PHILADELPHIA - James Eberwine, PhD, professor of Pharmacology, at the Perleman School of Medicine at the University of Pennsylvania, has received a Senior Scholar Award from the Ellison Medical Foundation. This supports basic biological research in aging, for $600,000 to be disbursed over the next four years. He is one of 20 investigators to receive this award.

“This grant will enable us to use cutting-edge technologies to assess the contribution of protein synthesis in modulating the aging cell phenotype,” says Eberwine. “One of the unique aspects of these studies is our ability to assess translation of multiple RNAs simultaneously in subregions of aging cells.” 

The Ellison Senior Scholar program in Aging is designed to support established investigators to conduct research in the basic biological sciences relevant to age-related diseases and disabilities. It supports the development of new, creative research programs by investigators who may not currently be conducting aging research or who may wish to develop new research programs in aging. The Award stimulates new research, which has rigorous scientific foundations, but which may not be currently funded adequately, because of its perceived novelty, its high risk, or because it is from an area where traditional research interests absorb most funding.

Eberwine’s team will study the translation of messenger RNAs (mRNAs) in dendrites -- the ends of nerve cells -- as a function of aging to ascertain whether dendritic protein synthesis contributes to the cognitive decline often associated with the aging process.  This line of work will try to answer if the decrease in neural connections seen in aging can be modulated through regulation of dendritic protein synthesis.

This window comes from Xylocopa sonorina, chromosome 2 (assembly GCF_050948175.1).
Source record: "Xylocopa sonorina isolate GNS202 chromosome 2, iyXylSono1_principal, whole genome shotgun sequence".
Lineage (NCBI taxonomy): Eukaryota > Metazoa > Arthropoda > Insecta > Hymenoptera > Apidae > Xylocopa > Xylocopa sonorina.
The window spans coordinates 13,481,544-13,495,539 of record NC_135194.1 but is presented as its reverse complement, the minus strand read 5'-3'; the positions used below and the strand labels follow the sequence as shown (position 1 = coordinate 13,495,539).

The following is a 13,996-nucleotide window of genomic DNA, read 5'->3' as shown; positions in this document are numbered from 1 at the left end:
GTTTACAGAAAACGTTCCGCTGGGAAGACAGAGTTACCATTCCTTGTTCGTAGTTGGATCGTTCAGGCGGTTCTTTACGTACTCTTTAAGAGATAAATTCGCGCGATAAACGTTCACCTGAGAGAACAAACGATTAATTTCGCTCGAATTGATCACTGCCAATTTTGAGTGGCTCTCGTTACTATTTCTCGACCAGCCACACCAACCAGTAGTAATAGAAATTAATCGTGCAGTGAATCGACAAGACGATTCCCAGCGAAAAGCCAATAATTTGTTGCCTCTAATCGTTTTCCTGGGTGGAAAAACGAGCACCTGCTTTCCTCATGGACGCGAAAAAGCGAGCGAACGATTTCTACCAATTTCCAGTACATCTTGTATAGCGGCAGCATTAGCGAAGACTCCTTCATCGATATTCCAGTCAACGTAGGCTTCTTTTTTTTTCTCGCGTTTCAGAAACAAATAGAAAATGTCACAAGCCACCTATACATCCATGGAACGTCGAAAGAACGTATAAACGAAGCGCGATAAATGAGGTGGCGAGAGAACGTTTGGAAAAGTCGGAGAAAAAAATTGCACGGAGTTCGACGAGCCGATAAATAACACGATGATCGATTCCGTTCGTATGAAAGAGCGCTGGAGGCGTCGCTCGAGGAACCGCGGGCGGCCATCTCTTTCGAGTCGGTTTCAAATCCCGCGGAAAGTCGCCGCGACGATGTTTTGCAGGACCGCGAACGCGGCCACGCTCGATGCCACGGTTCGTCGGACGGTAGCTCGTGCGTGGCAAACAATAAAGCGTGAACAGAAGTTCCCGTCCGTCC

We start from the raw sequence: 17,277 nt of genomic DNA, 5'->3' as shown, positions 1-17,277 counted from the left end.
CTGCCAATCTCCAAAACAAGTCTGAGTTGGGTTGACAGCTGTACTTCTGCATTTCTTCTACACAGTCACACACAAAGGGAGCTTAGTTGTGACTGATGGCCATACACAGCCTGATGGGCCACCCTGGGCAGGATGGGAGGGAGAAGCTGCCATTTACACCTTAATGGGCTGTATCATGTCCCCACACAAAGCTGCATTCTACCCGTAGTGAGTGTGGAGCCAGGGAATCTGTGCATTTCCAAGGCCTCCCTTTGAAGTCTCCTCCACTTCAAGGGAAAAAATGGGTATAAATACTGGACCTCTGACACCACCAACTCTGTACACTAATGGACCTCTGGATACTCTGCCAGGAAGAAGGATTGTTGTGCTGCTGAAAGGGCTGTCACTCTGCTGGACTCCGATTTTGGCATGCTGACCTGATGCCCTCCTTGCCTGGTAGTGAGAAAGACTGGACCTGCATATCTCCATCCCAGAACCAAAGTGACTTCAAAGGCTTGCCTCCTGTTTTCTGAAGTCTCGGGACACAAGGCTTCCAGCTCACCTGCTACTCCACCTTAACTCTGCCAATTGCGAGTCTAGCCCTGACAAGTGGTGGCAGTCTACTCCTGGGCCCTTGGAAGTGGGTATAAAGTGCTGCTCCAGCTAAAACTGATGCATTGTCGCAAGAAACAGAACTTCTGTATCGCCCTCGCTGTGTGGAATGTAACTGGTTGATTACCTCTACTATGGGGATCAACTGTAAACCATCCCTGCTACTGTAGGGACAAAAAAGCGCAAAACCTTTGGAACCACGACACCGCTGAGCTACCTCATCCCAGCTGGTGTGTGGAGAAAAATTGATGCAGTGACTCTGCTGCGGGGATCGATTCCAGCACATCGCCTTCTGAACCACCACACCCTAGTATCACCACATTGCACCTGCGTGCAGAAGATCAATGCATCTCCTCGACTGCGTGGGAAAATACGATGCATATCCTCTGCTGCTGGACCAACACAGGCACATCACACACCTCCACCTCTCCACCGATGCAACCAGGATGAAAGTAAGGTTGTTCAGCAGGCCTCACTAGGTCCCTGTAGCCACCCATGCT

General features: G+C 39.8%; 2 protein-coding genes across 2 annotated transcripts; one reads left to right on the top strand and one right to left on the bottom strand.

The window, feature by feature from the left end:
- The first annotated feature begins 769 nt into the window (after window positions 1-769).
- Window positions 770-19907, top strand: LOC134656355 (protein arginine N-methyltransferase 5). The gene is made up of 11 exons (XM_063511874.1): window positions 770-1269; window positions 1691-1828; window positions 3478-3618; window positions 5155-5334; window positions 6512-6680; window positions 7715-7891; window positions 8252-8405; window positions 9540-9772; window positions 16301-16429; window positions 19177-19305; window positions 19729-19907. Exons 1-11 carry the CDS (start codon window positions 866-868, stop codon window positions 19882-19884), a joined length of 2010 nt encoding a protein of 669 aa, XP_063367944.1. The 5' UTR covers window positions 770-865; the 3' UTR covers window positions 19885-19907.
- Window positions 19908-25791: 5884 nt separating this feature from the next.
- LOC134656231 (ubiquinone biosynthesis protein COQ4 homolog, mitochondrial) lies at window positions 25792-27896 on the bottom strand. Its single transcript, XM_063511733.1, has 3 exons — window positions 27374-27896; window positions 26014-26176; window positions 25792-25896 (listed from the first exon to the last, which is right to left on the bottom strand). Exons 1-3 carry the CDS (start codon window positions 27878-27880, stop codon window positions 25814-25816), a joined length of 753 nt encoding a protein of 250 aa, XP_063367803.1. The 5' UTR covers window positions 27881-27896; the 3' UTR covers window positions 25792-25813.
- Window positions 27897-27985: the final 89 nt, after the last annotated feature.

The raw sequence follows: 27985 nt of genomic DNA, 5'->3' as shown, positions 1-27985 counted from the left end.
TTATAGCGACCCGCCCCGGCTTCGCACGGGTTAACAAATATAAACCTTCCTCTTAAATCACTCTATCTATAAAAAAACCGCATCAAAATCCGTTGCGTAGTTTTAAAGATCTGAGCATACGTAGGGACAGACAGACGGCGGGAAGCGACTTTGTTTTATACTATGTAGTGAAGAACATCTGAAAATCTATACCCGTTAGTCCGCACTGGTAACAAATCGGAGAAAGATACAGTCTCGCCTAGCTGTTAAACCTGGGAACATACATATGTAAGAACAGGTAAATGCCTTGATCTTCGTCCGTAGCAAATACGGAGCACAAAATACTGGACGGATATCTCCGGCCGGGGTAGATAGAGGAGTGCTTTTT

They will look at dendrites in neurons isolated from animal models of aging and isolate mRNAs from individual synapses using a new technique developed in the Eberwine lab. These isolated mRNAs will then be sequenced using next generation nucleic acid sequencers to identify subpopulations of mRNAs that co-localize to individual synapses and are therefore candidates for regulating synaptic function. Translational regulation of this subset of mRNAs will be visualized using novel imaging techniques and algorithms developed to directly quantify this phenomenum.  Should protein synthesis of synaptically localized mRNAs be altered during aging the translation of the dysregulated mRNAs will be experimentally manipulated in an effort to assess how aging induced changes in dendritic physiology alters cellular function. 

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